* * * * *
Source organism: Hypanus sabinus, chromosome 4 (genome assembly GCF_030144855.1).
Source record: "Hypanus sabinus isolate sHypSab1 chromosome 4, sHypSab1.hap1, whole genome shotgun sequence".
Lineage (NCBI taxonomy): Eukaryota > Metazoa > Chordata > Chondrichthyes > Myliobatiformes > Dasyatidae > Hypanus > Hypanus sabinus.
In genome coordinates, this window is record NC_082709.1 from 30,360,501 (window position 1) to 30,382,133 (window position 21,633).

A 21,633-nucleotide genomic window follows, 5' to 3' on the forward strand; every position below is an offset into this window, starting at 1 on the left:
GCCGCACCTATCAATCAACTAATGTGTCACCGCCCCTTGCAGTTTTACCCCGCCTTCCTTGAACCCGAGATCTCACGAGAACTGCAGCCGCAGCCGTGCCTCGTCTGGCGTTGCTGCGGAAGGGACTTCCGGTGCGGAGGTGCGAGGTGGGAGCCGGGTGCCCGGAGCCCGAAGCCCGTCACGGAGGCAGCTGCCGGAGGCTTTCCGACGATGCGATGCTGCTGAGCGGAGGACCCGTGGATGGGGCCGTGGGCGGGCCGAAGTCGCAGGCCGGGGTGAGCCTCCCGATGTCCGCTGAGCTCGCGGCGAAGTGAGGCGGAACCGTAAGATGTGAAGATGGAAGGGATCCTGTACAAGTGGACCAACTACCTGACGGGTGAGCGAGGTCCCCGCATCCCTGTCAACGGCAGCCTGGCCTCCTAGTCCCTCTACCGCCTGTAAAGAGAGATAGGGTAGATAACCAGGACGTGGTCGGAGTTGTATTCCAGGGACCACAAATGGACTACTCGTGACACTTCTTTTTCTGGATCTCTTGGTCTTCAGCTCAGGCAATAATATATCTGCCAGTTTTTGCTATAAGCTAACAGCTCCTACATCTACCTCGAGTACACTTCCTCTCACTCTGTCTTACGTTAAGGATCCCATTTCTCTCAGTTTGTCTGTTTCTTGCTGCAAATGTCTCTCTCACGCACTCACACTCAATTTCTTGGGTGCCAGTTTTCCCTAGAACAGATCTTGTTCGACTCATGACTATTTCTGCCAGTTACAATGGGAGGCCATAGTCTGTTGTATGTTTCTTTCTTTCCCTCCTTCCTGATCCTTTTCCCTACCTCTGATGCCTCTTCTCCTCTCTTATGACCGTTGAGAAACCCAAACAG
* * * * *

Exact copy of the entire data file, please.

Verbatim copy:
Source organism: Hypanus sabinus, chromosome 4 (genome assembly GCF_030144855.1).
Source record: "Hypanus sabinus isolate sHypSab1 chromosome 4, sHypSab1.hap1, whole genome shotgun sequence".
Lineage (NCBI taxonomy): Eukaryota > Metazoa > Chordata > Chondrichthyes > Myliobatiformes > Dasyatidae > Hypanus > Hypanus sabinus.
In genome coordinates, this window is record NC_082709.1 from 30,360,501 (window position 1) to 30,382,133 (window position 21,633).

A 21,633-nucleotide genomic window follows, 5' to 3' on the forward strand; every position below is an offset into this window, starting at 1 on the left:
GCCGCACCTATCAATCAACTAATGTGTCACCGCCCCTTGCAGTTTTACCCCGCCTTCCTTGAACCCGAGATCTCACGAGAACTGCAGCCGCAGCCGTGCCTCGTCTGGCGTTGCTGCGGAAGGGACTTCCGGTGCGGAGGTGCGAGGTGGGAGCCGGGTGCCCGGAGCCCGAAGCCCGTCACGGAGGCAGCTGCCGGAGGCTTTCCGACGATGCGATGCTGCTGAGCGGAGGACCCGTGGATGGGGCCGTGGGCGGGCCGAAGTCGCAGGCCGGGGTGAGCCTCCCGATGTCCGCTGAGCTCGCGGCGAAGTGAGGCGGAACCGTAAGATGTGAAGATGGAAGGGATCCTGTACAAGTGGACCAACTACCTGACGGGTGAGCGAGGTCCCCGCATCCCTGTCAACGGCAGCCTGGCCTCCTAGTCCCTCTACCGCCTGTAAAGAGAGATAGGGTAGATAACCAGGACGTGGTCGGAGTTGTATTCCAGGGACCACAAATGGACTACTCGTGACACTTCTTTTTCTGGATCTCTTGGTCTTCAGCTCAGGCAATAATATATCTGCCAGTTTTTGCTATAAGCTAACAGCTCCTACATCTACCTCGAGTACACTTCCTCTCACTCTGTCTTACGTTAAGGATCCCATTTCTCTCAGTTTGTCTGTTTCTTGCTGCAAATGTCTCTCTCACGCACTCACACTCAATTTCTTGGGTGCCAGTTTTCCCTAGAACAGATCTTGTTCGACTCATGACTATTTCTGCCAGTTACAATGGGAGGCCATAGTCTGTTGTATGTTTCTTTCTTTCCCTCCTTCCTGATCCTTTTCCCTACCTCTGATGCCTCTTCTCCTCTCTTATGACCGTTGAGAAACCCAAACAG